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Higher inflation figures fail to worry the market

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The inflation figures for the UK released last week were as follows: RPIX 3.5%, RPI 3.2%, CPI 2.3%, and core inflation 2%. These figures were all considerably worse than expected, and while the RPI measures may be regarded now as a somewhat historic measure (although not for those who hold investments that benefit from guaranteed RPI-linked uplifts), the CPI is the targeted measure and the MPC had been trying to divert attention towards the core measure. Or, rather, it was while the core measure was reflecting a level considerably lower than the CPI measure.

There are some mitigating factors in the rise of the inflation numbers. This time last year the oil price was falling and having a beneficial effect on inflation. These price reductions have no repeat this year, with last year’s deflationary movement now being reversed out of the index. In fact, oil price is about 10% higher than last year in USD terms which, together with the depreciation of the pound, has caused a 0.8% movement in the figures by itself.

However, it was the rise in the core figure that has taken most commentators, including the Bank of England, by surprise. It is not so much that the items contained within the core measure (household goods, services etc) were not expected to be impacted by the depreciation of the pound, just that it has happened much faster than the forecasters had expected. This, in turn, has inclined some to raise their forecasts on the likely peak which the CPI measure will reach. Previously, the median view was that 2.8% should just about see the summit of the upwards trend, with a few pessimists looking to hit the 3% mark. The latter has probably now become the median for a top out level, with several economists looking for it to be exceeded.

One would have thought that these inflation figures might have been greeted with some dismay by the market. However, rates hardly budged as the Bank of England’s strong message that it is inclined to ‘look through’ the figures has been well absorbed by the market. This despite one MPC member voting for a rise last month and a couple of others noting that the current lax monetary policy was starting to wear thin with them at this month’s meeting.

Perhaps what is more surprising, is that the UK market is managing to maintain a very flat yield curve. The gap between three-month USD Libor/Euribor and the five-year swap rate is 0.82% and 0.50% respectively. In the UK it is a mere 0.44%. Meanwhile, the actual trading level for USD five-year swaps is some 1.20% higher than their UK equivalent. Given that UK rates have always been more influenced by USD levels rather than EUR, it is questionable just how wide a divergence they may be able to achieve in comparison with USD rates – both short and medium term. Currently, USD three-month rates are trading at 0.80% higher levels with the expectation that the Fed will raise short rates at least twice before the year is out. Maintaining UK short-term rates at unchanged levels may prove very difficult to achieve without another major depreciation in the pound, which would then feed through to yet higher inflation levels.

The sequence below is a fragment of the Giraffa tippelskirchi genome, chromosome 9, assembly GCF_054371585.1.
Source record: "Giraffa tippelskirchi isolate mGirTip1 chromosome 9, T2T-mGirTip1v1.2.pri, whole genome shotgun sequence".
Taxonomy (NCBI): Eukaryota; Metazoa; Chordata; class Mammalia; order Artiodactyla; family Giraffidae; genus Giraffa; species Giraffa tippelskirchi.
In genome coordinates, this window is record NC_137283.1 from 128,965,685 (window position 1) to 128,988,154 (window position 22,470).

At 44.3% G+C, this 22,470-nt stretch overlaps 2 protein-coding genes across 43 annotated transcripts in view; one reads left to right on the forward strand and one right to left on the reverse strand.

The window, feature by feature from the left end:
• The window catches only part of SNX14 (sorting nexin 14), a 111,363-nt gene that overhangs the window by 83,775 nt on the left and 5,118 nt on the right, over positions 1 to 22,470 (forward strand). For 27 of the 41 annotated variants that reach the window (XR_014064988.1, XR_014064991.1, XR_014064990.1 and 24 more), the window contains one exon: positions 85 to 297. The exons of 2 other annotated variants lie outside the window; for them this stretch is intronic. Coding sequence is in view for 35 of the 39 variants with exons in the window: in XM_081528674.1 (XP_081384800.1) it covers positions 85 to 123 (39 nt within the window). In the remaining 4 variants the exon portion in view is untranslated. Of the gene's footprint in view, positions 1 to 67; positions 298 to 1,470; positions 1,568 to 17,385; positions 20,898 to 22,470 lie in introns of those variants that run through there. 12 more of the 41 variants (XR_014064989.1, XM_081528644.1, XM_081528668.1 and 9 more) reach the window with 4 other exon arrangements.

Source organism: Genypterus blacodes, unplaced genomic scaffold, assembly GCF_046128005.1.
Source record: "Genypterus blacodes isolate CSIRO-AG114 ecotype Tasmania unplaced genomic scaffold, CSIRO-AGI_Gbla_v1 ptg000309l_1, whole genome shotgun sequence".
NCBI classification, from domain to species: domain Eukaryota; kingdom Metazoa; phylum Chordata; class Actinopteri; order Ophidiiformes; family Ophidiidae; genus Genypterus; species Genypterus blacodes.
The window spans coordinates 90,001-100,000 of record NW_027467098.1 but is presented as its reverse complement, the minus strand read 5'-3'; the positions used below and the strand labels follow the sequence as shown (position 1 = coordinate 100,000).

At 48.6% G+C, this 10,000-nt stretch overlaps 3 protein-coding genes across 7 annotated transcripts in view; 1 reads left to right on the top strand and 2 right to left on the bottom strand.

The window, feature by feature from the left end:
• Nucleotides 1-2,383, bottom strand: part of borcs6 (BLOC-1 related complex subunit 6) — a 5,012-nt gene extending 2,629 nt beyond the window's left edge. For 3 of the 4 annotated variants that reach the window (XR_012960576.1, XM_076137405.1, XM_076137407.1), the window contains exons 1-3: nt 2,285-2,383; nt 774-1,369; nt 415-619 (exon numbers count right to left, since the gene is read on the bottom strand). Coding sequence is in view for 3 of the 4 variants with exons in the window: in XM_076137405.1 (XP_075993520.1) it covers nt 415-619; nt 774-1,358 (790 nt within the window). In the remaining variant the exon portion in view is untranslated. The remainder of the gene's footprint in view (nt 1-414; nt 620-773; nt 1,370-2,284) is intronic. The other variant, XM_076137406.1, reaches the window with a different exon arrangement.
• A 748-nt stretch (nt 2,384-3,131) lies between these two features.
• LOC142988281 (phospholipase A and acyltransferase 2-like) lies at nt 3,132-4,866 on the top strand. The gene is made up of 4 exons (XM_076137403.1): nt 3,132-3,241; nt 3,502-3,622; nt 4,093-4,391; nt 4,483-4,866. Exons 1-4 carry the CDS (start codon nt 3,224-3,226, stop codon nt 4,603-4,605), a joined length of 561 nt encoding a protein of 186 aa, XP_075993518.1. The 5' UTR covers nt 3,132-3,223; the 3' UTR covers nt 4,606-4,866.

The event that all have been waiting for arrives on Wednesday, as the triggering of Article 50 formalises the UK’s departure from the EU. It seems fairly certain that the first issue that will need to be addressed is that of those who live and work as migrants in the EU and the UK. This is much more important to the UK than the EU countries, as our health service and industries like construction, engineering, fintech and financial services employ many more EU passport holders than you will find UK citizens working in the EU. Had the government accepted the House of Lords amendment to guarantee the rights of EU nationals living and working in the UK, we would have assuaged their fears of upheaval and removed the uncertainty that a period of negotiation will bring. Indeed, if the Government had acted unilaterally, it would have left the EU with little alternative but to follow suit. Let us hope that this resource, which is so vital to this country’s economy, is not risked through pro-Brexit negotiating shenanigans.

Another, much more difficult, immediate negotiation will be over the divorce bill. Forget about the line that is peddled that the UK can walk away without any payment. The EU will insist that the UK must meet its financial obligations and is unlikely to move on to any other matters, and certainly not trade agreements, until this is settled. As it involves agreement with 27 countries and will be disrupted by French and German elections, not much progress can be expected until the autumn.

The problem is that it is not immediately obvious how one will calculate what our share of the EU obligations actually is, due to the EU’s inability to produce verifiable accounts. The situation is further muddled by the UK having to remain within various EU agencies because setting up separate UK agencies to perform the same functions is just not possible within a two-year period. According to today’s Financial Times, it is estimated that the UK will have to set up as many as 34 regulatory agencies to replace those functions currently undertaken on an EU-wide basis. It sounds like the largest civil service recruiting requirement ever seen and should be good for the unemployment numbers.

In comparison with triggering Article 50, all other news is insignificant. However, it will include the latest money supply, consumer credit and mortgage approvals on Wednesday, GfK consumer confidence index on Thursday, and the latest current account data and final confirmation of the fourth-quarter GDP figure.




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